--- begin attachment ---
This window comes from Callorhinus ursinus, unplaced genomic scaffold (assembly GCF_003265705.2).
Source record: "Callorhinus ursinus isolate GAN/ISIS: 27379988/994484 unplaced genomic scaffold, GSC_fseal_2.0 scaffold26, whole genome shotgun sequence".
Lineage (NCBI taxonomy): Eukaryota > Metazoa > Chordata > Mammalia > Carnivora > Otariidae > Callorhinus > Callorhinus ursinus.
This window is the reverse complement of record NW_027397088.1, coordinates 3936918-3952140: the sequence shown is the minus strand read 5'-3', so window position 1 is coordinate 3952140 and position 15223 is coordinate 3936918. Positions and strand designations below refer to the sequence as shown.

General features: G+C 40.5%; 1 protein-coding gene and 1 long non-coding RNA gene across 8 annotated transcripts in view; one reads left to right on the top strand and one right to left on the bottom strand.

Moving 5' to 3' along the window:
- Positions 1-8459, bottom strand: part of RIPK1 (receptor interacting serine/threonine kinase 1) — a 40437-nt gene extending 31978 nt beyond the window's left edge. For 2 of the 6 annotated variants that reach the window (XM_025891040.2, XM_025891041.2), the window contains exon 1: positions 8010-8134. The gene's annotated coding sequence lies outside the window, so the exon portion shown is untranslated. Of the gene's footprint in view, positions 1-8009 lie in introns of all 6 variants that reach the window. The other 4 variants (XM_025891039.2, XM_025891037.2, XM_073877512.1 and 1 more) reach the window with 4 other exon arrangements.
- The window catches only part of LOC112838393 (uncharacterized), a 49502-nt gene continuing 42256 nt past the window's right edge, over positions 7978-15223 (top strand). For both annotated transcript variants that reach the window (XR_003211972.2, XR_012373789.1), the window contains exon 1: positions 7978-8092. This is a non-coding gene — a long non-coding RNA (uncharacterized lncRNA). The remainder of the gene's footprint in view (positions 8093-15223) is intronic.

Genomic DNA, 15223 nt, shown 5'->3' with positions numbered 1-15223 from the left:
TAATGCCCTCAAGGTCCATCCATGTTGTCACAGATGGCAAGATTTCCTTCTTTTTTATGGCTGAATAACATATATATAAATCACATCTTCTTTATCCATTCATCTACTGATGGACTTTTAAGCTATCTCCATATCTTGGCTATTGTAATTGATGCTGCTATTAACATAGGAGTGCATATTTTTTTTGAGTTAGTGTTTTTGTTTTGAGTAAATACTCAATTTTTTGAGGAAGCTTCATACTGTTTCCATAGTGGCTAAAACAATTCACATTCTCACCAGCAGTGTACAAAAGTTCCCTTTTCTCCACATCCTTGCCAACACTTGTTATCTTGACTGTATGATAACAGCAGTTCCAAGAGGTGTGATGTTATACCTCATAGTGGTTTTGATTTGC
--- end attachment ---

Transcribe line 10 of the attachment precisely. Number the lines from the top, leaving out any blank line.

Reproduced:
TAATGCCCTCAAGGTCCATCCATGTTGTCACAGATGGCAAGATTTCCTTCTTTTTTATGGCTGAATAACATATATATAAATCACATCTTCTTTATCCATTCATCTACTGATGGACTTTTAAGCTATCTCCATATCTTGGCTATTGTAATTGATGCTGCTATTAACATAGGAGTGCATATTTTTTTTGAGTTAGTGTTTTTGTTTTGAGTAAATACTCAATTTTTTGAGGAAGCTTCATACTGTTTCCATAGTGGCTAAAACAATTCACATTCTCACCAGCAGTGTACAAAAGTTCCCTTTTCTCCACATCCTTGCCAACACTTGTTATCTTGACTGTATGATAACAGCAGTTCCAAGAGGTGTGATGTTATACCTCATAGTGGTTTTGATTTGC